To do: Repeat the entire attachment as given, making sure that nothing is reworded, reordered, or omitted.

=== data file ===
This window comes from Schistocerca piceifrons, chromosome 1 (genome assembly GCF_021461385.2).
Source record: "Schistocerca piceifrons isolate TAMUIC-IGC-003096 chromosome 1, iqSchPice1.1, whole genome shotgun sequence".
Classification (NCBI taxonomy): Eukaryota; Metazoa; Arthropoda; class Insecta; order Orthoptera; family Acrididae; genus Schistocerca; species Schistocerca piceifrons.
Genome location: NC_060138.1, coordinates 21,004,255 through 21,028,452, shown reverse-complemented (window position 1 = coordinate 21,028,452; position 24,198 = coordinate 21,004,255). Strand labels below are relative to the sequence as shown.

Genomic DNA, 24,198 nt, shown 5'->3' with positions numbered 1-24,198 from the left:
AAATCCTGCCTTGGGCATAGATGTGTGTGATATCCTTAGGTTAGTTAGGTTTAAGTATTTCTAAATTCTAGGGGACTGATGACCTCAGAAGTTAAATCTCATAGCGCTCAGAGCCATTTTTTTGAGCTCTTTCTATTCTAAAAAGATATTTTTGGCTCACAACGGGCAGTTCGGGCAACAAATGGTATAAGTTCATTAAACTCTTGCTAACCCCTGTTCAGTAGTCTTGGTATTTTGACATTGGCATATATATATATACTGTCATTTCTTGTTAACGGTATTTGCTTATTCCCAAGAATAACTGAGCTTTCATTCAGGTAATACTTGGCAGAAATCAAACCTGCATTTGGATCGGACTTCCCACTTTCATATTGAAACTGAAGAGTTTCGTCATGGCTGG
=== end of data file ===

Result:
This window comes from Schistocerca piceifrons, chromosome 1 (genome assembly GCF_021461385.2).
Source record: "Schistocerca piceifrons isolate TAMUIC-IGC-003096 chromosome 1, iqSchPice1.1, whole genome shotgun sequence".
Classification (NCBI taxonomy): Eukaryota; Metazoa; Arthropoda; class Insecta; order Orthoptera; family Acrididae; genus Schistocerca; species Schistocerca piceifrons.
Genome location: NC_060138.1, coordinates 21,004,255 through 21,028,452, shown reverse-complemented (window position 1 = coordinate 21,028,452; position 24,198 = coordinate 21,004,255). Strand labels below are relative to the sequence as shown.

Genomic DNA, 24,198 nt, shown 5'->3' with positions numbered 1-24,198 from the left:
AAATCCTGCCTTGGGCATAGATGTGTGTGATATCCTTAGGTTAGTTAGGTTTAAGTATTTCTAAATTCTAGGGGACTGATGACCTCAGAAGTTAAATCTCATAGCGCTCAGAGCCATTTTTTTGAGCTCTTTCTATTCTAAAAAGATATTTTTGGCTCACAACGGGCAGTTCGGGCAACAAATGGTATAAGTTCATTAAACTCTTGCTAACCCCTGTTCAGTAGTCTTGGTATTTTGACATTGGCATATATATATATACTGTCATTTCTTGTTAACGGTATTTGCTTATTCCCAAGAATAACTGAGCTTTCATTCAGGTAATACTTGGCAGAAATCAAACCTGCATTTGGATCGGACTTCCCACTTTCATATTGAAACTGAAGAGTTTCGTCATGGCTGG